It was at the 2019 Diocesan Synod that the Rev. Capt. Mike Caines had a conversation with the Rev. Stephen Harnish. Mike and the other military chaplains had worn their uniforms to Synod, and Mike was passing out information, trying to recruit more military chaplains.
“The swearing-in ceremony is the culmination of that conversation,” said Mike.
The swearing-in he speaks of took place Sept. 21, and the Rev. Stephen Harish in now the Rev. Captain, chaplain of the 3rd Field Artillery Regiment, the oldest artillery regiment in the British Commonwealth, dating back to the Loyalist era.
He succeeds Mike, who is a major and now serves as the 5th Canadian Division Deputy Sr. Chaplain, responsible for all chaplains in Atlantic Canada.
The Field Artillery regiment has locations in Saint John and Woodstock, and every Thursday evening, Stephen will be among them, participating and acting as a listening ear.
The military is not exactly new for Stephen. In the 1980s, he served in the reserves in Halifax. Then he joined the regular Armed Forces and did three years in Gagetown with the 2nd Battalion (Royal Canadian Regiment).
Stephen’s meandering career path took him back to Halifax, specifically as a member of the Halifax Police Department, where he rejoined his reserve unit.
When he was studying to be a priest, a Regular Forces chaplain tried to recruit him, but he didn’t want to return to the regular army. But maybe the Reserves, he thought.
“I started the process, but then parish life was busy,” said Stephen, adding he felt it wouldn’t be fair to his parish, or to his family.
“Then I got talking to Mike,” he said. “The more he talked about what he does with the troops, well, I felt there was a reason. I came home and told Cathy, who said, ‘I think you should go for it.’”
A few days after his swearing-in, Mike and Stephen attended a change of command parade at Gagetown. As Mike approached a group of soldiers, Stephen watched their reaction — one of respect and camaraderie — and knew he had made the right decision.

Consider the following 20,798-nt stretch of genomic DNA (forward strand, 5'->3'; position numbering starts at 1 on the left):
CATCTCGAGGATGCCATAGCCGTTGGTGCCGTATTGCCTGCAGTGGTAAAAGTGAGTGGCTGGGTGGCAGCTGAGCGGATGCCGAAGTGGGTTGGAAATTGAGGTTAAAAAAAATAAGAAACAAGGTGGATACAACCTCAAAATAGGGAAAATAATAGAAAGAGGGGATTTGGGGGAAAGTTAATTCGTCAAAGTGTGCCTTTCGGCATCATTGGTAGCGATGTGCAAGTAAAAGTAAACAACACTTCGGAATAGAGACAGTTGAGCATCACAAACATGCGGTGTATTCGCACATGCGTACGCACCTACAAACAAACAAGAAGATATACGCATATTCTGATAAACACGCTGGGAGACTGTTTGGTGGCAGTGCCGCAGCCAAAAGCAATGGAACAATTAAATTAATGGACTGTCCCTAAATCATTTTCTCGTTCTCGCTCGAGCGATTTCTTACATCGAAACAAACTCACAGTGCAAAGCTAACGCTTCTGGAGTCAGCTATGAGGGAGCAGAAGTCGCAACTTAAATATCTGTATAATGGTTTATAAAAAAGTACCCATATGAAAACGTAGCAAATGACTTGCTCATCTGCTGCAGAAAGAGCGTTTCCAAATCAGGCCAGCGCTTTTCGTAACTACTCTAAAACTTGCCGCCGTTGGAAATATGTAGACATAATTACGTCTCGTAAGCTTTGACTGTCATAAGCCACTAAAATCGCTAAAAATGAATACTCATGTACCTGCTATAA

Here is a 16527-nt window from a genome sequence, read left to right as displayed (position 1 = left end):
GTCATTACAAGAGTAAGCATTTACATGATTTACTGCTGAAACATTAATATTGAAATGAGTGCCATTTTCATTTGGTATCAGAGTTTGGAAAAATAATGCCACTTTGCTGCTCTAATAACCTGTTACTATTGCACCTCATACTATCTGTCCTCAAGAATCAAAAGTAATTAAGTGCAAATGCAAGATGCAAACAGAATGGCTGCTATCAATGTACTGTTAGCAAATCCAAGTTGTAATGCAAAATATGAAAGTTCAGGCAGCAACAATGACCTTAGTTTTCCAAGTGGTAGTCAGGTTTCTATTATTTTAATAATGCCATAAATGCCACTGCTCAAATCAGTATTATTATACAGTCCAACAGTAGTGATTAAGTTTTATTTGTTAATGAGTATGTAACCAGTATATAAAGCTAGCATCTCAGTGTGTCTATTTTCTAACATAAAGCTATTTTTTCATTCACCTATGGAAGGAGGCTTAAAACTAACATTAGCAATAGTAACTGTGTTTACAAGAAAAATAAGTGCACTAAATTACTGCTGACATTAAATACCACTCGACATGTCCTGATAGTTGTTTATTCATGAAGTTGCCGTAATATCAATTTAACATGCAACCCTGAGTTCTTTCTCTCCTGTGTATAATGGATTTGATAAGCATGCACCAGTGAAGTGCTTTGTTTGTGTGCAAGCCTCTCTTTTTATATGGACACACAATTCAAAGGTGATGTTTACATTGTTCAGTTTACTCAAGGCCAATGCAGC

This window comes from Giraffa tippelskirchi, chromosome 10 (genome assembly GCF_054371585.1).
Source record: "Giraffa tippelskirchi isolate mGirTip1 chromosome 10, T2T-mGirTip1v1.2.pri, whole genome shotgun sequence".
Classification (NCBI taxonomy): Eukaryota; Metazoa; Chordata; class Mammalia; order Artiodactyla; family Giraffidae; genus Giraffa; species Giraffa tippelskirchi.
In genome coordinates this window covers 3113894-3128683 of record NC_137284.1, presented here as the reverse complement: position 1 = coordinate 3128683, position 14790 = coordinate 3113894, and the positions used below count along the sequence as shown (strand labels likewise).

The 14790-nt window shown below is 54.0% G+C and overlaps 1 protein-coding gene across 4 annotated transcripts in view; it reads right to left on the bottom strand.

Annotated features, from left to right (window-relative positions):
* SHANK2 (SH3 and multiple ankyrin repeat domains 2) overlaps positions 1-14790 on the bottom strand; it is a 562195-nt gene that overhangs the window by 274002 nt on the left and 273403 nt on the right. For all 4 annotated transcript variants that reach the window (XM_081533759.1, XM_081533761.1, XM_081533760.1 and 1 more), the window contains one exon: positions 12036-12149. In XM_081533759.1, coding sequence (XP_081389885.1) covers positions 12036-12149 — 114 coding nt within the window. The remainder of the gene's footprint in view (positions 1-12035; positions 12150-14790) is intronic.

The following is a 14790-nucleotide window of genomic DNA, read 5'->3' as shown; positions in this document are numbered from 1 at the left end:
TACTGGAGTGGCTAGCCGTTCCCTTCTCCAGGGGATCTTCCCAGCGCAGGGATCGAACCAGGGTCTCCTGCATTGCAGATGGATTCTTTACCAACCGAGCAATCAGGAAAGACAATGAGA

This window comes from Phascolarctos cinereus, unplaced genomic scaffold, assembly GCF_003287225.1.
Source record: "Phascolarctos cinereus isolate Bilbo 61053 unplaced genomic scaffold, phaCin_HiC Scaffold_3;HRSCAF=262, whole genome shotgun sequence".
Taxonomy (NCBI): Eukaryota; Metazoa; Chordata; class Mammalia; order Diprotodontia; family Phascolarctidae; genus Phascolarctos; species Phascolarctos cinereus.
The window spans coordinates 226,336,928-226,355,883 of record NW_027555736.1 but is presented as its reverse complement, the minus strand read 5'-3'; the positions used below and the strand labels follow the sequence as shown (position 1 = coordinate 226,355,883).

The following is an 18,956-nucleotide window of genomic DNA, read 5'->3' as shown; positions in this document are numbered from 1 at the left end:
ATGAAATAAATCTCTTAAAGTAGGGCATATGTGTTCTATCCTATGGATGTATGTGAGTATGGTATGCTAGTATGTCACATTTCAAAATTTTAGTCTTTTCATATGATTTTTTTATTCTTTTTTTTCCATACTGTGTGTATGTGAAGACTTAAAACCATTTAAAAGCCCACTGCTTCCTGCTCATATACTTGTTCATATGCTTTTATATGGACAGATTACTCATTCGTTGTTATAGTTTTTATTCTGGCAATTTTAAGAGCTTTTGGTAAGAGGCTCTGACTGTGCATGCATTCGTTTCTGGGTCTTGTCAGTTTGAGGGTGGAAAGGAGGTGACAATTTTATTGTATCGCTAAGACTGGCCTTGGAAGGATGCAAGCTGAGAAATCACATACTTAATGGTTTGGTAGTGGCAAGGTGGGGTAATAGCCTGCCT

Mike has helped Stephen understand the new role. A chaplain spends his time with his troops.
“A good padre shares everything they do,” said Stephen, adding when the troops are weary and cold in the field, so is the chaplain.
But the chaplain’s main role is that of listener, and at times, advisor. While the effects of the job might seem intangible, the result is often a better soldier, more grounded in his role and in his life.
“Like Mike said, you’ll have hard-core atheists come to you,” said Stephen. “That’s not necessarily an obvious convert, but you’re doing something very important.”
Stephen still has to go through Basic Training. Unlike in other military roles, where you are not given the title and duties until you pass all the tests, in military chaplaincy, real-world experience counts, thus putting the chaplain right to work.
“It’s been a long time coming, and it’s great to finally see it come to fruition,” said Stephen.
There are several other military chaplains serving in the Reserves in the diocese: the Rev. Major Canon Chris VanBuskirk, the Rev. Captain Rob Salloum, the Rev. Captain Rob Langmaid, and the Rev. Lt. (Navy) Canon Greg McMullin.
“We’re well represented in chaplaincy in Atlantic Canada,” said Mike.
The Rev. Nicholas Saulnier is a captain in the Royal Canadian Air Force and is in his second year of on-the-job training as a priest. Once that is complete, next summer, he will return to the Canadian Armed Forces to launch his career as a military chaplain.
1. The Rev. Major Mike Caines speaks to the Rev. Stephen Harnish at his recruiting table during the 2019 Diocesan Synod. The pitch paid off. McKnight photo
2. The Rev. Major Mike Caines, right, welcomes the Rev. Capt. Stephen Harnish to the world of military chaplaincy and his former regiment, the 3rd Field Artillery Regiment based in Saint John and Woodstock. Submitted photo